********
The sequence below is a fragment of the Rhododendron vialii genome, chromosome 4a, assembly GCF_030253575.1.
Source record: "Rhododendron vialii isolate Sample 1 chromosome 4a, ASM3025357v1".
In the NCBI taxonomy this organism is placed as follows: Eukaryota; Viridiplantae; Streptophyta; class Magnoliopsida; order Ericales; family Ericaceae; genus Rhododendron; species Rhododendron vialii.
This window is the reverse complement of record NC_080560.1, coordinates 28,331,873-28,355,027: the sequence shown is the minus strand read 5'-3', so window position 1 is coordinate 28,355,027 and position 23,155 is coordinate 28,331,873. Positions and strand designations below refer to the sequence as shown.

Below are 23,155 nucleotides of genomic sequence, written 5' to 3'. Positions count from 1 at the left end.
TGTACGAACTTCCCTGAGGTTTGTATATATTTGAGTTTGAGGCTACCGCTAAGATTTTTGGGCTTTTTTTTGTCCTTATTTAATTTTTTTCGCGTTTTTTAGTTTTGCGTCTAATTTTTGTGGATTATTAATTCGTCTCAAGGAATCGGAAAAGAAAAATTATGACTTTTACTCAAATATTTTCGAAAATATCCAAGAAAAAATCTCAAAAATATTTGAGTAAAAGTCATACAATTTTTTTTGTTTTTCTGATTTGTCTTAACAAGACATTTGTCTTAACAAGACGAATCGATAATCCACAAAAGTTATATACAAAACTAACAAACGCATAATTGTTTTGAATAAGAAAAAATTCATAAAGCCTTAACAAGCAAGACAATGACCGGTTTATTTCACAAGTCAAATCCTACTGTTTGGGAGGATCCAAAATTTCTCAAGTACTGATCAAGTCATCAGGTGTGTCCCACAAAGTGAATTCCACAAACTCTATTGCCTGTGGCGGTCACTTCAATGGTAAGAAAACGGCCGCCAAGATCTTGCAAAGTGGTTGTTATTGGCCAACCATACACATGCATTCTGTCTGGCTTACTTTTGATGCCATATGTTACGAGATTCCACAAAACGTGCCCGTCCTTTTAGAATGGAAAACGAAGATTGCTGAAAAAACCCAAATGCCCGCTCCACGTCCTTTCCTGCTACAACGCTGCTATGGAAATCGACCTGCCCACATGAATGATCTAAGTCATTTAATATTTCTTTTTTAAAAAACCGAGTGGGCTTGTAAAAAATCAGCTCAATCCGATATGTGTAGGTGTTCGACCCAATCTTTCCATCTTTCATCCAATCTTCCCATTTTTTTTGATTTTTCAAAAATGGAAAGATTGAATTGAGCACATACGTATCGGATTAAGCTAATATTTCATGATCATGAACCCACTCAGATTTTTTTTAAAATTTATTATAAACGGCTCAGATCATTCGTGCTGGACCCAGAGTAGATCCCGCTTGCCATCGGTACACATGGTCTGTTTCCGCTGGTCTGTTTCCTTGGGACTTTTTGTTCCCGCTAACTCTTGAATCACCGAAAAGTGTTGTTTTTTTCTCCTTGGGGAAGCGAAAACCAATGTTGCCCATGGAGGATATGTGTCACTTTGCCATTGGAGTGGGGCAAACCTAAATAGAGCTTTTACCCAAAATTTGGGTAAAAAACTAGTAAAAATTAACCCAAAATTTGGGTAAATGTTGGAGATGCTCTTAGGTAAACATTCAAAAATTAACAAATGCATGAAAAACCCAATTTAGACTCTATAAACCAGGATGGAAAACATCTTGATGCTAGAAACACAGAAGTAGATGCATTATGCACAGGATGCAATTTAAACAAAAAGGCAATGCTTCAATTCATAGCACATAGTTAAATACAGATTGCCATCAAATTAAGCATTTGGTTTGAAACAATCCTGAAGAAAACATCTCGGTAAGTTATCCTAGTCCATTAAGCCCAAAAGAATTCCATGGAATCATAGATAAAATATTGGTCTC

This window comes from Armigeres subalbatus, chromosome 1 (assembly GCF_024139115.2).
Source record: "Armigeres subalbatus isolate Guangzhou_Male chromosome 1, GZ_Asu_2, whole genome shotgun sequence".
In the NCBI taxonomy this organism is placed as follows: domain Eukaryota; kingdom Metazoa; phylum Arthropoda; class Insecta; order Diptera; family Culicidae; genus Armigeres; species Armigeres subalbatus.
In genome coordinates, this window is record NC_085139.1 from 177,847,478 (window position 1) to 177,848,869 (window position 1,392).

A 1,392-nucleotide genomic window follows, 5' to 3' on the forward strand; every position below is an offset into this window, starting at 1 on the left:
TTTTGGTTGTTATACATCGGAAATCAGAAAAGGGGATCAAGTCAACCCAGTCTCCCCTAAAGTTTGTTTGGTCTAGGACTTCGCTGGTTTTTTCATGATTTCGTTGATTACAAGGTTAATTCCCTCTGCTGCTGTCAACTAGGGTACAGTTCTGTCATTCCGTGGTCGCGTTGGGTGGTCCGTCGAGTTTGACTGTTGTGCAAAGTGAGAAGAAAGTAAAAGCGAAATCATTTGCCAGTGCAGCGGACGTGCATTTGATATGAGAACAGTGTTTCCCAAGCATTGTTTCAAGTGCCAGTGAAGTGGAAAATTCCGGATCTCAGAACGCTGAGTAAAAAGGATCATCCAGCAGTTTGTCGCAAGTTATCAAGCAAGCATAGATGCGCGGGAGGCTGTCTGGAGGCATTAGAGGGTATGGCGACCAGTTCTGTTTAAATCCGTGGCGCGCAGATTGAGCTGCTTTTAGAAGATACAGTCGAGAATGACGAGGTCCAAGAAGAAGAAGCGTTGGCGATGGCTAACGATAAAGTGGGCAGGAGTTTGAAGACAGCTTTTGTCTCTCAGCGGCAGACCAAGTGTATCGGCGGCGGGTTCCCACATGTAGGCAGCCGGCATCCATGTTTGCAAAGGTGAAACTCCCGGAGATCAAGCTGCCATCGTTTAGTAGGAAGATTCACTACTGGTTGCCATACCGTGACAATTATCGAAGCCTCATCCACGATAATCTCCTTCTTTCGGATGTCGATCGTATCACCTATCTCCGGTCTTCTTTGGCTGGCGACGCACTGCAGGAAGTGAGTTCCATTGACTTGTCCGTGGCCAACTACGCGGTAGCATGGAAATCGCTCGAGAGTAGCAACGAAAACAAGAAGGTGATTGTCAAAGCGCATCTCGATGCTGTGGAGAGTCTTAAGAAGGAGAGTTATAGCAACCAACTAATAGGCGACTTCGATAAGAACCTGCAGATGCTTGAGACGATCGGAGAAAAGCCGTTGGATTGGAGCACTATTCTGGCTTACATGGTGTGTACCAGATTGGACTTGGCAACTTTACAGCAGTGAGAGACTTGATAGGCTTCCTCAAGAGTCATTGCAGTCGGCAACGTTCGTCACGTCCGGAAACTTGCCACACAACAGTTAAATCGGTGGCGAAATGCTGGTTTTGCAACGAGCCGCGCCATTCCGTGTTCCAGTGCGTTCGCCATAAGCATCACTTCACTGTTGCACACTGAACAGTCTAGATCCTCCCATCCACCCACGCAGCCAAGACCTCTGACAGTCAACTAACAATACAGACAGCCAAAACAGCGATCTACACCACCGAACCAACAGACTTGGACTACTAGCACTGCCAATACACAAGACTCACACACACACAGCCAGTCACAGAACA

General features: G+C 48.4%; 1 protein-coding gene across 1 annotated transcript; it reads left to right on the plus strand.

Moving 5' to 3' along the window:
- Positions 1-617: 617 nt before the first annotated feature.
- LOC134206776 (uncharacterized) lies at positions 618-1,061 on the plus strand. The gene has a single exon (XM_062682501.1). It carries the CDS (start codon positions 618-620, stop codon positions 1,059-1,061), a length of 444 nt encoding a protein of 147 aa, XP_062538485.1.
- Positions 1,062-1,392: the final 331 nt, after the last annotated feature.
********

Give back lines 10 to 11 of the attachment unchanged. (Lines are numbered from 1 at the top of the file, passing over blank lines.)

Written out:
In genome coordinates, this window is record NC_085139.1 from 177,847,478 (window position 1) to 177,848,869 (window position 1,392).

A 1,392-nucleotide genomic window follows, 5' to 3' on the forward strand; every position below is an offset into this window, starting at 1 on the left: